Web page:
Wednesday, July 31, 2013

Ball State President's Statement on Intelligent Design

President Jo Ann Gora declared Intelligent Design is not a science and does not belong in a science classroom.  She said it belongs in social science or humanities courses, but only if it is presented in the context of other 'theories' of similar ilk.

You can read the entire statement at Jerry Coyne's blog or the local newspaper.  Additional information about Hedin's course is vaguely hinted, but apparently he's been "cooperative" in working with the higher-ups on the issue.

The local student paper covered the story more briefly, and quotes FFRF attorney Andrew Seidel.

This is great news, assuming she really means it.

Monday, July 29, 2013

Homeschoolers and Quiverfull Families

This week's Washington Post has an article about a young man who has struggled to rectify the deficiencies in his homeschooling education:

Josh Powell wanted to go to school so badly that he pleaded with local officials to let him enroll. He didn’t know exactly what students were learning at Buckingham County High School, in rural central Virginia, but he had the sense that he was missing something fundamental.

By the time he was 16, he had never written an essay. He didn’t know South Africa was a country. He couldn’t solve basic algebra problems.
The local school system wouldn't go against his parents' wishes when he decided he wanted to enroll in public school.  He left his family, and with the help of a friend was able to attend community college.  From there, he enrolled in Georgetown University -- no small feat for a community college transfer student.  (Not to mention, it's a Catholic university, which has to rankle his Pentecostal parenst!)

Now he's trying to help his eleven younger siblings get a real  education.  His parents may have meant well, but they have no credentials for teaching any subject other than farming and homemaking, and teaching all grade levels at once will inevitably result in what happened to this family -- the competing interests of all the children resulted in none of having their needs met.

As you read through the article you realize there's an essential issue being ignored: the rights of the children to have a say in their education (not to mention their right to have an education).  This boy should have been able to enroll in school, and so should his siblings if they wish.

So ... how could that happen?  The article talks about education standards, but I think this is an issue of child neglect.  If a child is enrolled in public school and never shows up, the parent will be investigated by Child Protective Services.  Where is CPS when children are forced into these incompetent family schools?

Both the older and the younger children need protection from these delusional parents.  When there are twelve children in a family, if there are only two actual adults in the home, the oldest kids' needs will be put to the side as they are forced to help out with the younger ones.  And the younger ones who get this help, are they better off?  Maybe.  Maybe not.  Depends on the older kid who gets assigned to them.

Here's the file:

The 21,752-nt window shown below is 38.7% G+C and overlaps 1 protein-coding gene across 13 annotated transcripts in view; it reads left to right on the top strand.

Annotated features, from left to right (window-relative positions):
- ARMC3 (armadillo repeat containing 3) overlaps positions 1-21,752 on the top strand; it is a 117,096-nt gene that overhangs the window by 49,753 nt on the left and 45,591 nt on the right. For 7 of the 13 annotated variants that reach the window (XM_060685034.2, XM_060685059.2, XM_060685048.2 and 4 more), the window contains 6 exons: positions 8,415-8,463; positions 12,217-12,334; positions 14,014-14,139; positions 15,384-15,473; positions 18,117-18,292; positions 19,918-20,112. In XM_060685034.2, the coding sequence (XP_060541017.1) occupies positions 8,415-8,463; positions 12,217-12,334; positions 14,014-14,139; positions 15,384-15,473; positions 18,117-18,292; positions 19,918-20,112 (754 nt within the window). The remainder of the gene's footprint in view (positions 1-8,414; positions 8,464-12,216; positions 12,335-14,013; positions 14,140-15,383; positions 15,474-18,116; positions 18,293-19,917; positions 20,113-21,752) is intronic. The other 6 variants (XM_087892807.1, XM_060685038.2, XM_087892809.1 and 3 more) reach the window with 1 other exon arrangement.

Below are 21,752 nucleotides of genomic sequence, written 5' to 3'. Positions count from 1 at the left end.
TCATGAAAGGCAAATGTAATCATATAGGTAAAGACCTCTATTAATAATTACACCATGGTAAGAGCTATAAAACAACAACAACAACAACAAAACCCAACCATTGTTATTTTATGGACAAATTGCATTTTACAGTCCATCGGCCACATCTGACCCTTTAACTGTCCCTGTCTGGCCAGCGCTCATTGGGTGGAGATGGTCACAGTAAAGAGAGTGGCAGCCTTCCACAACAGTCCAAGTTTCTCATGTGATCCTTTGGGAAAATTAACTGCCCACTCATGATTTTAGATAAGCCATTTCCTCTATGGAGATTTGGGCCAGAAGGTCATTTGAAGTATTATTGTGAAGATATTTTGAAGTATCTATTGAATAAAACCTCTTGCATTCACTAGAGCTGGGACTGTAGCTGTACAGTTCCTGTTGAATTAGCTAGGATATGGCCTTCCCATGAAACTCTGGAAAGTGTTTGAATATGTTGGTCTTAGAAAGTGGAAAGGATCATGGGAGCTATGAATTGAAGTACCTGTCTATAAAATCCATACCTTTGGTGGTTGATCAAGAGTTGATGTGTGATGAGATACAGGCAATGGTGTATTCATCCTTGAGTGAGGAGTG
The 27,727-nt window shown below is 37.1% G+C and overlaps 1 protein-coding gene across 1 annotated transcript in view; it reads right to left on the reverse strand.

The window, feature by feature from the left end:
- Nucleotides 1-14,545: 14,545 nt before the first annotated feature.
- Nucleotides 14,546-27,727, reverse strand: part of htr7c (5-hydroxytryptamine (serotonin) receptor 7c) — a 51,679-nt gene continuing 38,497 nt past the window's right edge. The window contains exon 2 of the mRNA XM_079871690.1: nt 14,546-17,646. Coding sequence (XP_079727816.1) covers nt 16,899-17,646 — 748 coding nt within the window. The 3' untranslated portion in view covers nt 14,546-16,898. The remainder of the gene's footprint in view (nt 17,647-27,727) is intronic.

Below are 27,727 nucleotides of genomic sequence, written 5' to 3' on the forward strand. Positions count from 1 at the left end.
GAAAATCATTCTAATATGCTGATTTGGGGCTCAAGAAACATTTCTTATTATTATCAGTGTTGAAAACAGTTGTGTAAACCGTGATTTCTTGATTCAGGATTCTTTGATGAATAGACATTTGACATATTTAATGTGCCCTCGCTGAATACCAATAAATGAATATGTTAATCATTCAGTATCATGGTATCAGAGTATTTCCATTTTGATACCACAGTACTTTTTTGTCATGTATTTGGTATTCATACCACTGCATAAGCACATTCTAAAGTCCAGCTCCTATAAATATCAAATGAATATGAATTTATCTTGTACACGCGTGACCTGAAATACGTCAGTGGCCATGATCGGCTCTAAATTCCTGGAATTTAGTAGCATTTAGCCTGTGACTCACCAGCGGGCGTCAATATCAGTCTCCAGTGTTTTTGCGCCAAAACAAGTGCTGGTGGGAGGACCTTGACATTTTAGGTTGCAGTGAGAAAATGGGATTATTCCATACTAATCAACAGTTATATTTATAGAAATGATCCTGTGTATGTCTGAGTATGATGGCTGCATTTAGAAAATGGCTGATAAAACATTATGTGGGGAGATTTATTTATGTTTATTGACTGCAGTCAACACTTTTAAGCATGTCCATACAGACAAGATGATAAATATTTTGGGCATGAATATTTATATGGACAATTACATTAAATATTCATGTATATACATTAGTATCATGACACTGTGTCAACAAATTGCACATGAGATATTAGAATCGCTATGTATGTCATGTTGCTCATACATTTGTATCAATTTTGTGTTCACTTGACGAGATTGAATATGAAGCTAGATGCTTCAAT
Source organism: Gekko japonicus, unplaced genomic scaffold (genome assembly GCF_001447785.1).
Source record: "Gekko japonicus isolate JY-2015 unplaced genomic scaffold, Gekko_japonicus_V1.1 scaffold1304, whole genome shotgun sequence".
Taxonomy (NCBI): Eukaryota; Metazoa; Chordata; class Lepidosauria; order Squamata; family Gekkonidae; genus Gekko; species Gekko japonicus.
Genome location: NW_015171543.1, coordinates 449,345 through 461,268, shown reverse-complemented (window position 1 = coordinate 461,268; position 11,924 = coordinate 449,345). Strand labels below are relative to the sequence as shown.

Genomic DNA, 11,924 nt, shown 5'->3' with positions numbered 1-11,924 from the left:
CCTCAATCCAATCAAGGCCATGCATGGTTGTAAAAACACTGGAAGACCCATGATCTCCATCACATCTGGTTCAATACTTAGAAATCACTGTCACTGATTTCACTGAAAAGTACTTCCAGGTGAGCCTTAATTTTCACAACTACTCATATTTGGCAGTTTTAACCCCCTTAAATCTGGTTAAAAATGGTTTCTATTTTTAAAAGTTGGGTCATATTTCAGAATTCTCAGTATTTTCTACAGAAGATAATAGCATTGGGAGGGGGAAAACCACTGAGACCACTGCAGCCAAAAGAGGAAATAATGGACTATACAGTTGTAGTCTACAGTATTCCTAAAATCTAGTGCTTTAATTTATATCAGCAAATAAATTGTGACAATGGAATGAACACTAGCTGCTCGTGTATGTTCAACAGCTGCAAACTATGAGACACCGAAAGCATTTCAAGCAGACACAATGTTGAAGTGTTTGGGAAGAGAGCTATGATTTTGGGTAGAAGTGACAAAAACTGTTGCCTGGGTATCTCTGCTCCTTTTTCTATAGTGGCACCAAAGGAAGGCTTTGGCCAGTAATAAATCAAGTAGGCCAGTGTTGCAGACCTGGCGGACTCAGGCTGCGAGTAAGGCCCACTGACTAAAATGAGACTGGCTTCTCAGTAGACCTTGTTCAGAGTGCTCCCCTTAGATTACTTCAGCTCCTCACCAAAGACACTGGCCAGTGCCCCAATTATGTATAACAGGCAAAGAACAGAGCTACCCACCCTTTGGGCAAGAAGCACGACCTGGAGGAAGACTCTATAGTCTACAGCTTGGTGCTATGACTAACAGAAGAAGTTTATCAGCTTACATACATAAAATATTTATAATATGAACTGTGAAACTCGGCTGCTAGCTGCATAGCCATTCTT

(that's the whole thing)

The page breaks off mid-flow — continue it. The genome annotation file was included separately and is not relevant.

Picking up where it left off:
The article doesn't mention the Quiverfull movement but this family sure smells like a Quiverfull family.  They are a fundmentalist family with an excessive number of children, and they homeschool.  The mother refused to comment and let her husband do the talking for the article.  That's because her role is that of a brood mare, not an actual human being with thoughts and ideas.  The only good side of the quiverfull movement is that it's creating a whole generation of children who will grow up learning how totally insane and destructive their religion is. ... assuming their mother isn't the next Andrea Yates.

Friday, July 26, 2013

July 27 Links

Dogs' memories are as good as human's. Their "declarative memory" is, anyway.

Federal judge blocks unconstitutional North Dakota abortion bill.

Hijab tourism pisses off women who are forced to wear it, or choose to, or whatever.  Sheesh.  How could learning what life is like for other people first-hand be a bad thing?

I can't wait to hear how authentic rednecks feel about this example of gun tourism.

Wanted: Young Creation "Scientists"  Apparently recruiting believers to science is as difficult as getting scientists to be liars for Jesus.

Scientist fights back against climate deniers who accuse him of fudging the data.

Rush Limbaugh is now a right-wing welfare bum.  He & Sean Hannity take payola to talk up conservative organizations.

Mormons are ending door-to-door missionary practice.  ... in part because people answer the door with firearms!

Here's a contest winner for ya:  Smallest Penis in Brooklyn! (photos tastefully edited)

Mind-raped by the Christian right!  An alcoholism program is a lure for a fundy cult.

North Dakota anti-abortion nutters put creepy fetus dolls into candy bags for children at parade!

The North Pole has melted.  Here it is, frame by pitiful frame.  (Snopes is currently trying to verify it)

The Atlantic goes after Food Nazis.  (found via Weird Things)

Video of the Week:  The Young Turks (TYT) ask "Is the Internet Destroying the Mormonism?"